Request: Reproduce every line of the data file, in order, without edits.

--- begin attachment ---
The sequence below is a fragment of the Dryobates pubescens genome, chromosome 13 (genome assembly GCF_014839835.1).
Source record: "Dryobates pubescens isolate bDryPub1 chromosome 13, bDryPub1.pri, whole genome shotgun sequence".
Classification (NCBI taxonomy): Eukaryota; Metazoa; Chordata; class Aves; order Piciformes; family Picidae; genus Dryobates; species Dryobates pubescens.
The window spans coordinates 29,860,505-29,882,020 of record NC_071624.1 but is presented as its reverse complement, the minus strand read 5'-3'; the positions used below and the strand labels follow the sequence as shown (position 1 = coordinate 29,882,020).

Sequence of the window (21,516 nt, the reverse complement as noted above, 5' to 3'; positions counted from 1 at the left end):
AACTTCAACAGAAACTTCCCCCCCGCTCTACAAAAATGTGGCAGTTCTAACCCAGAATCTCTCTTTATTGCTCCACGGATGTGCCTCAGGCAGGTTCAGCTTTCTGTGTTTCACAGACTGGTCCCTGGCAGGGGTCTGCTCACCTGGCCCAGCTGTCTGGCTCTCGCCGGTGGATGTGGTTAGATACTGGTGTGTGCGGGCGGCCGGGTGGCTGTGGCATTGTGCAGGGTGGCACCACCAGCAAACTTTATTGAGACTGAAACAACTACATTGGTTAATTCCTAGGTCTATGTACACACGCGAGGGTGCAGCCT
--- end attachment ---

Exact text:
The sequence below is a fragment of the Dryobates pubescens genome, chromosome 13 (genome assembly GCF_014839835.1).
Source record: "Dryobates pubescens isolate bDryPub1 chromosome 13, bDryPub1.pri, whole genome shotgun sequence".
Classification (NCBI taxonomy): Eukaryota; Metazoa; Chordata; class Aves; order Piciformes; family Picidae; genus Dryobates; species Dryobates pubescens.
The window spans coordinates 29,860,505-29,882,020 of record NC_071624.1 but is presented as its reverse complement, the minus strand read 5'-3'; the positions used below and the strand labels follow the sequence as shown (position 1 = coordinate 29,882,020).

Sequence of the window (21,516 nt, the reverse complement as noted above, 5' to 3'; positions counted from 1 at the left end):
AACTTCAACAGAAACTTCCCCCCCGCTCTACAAAAATGTGGCAGTTCTAACCCAGAATCTCTCTTTATTGCTCCACGGATGTGCCTCAGGCAGGTTCAGCTTTCTGTGTTTCACAGACTGGTCCCTGGCAGGGGTCTGCTCACCTGGCCCAGCTGTCTGGCTCTCGCCGGTGGATGTGGTTAGATACTGGTGTGTGCGGGCGGCCGGGTGGCTGTGGCATTGTGCAGGGTGGCACCACCAGCAAACTTTATTGAGACTGAAACAACTACATTGGTTAATTCCTAGGTCTATGTACACACGCGAGGGTGCAGCCT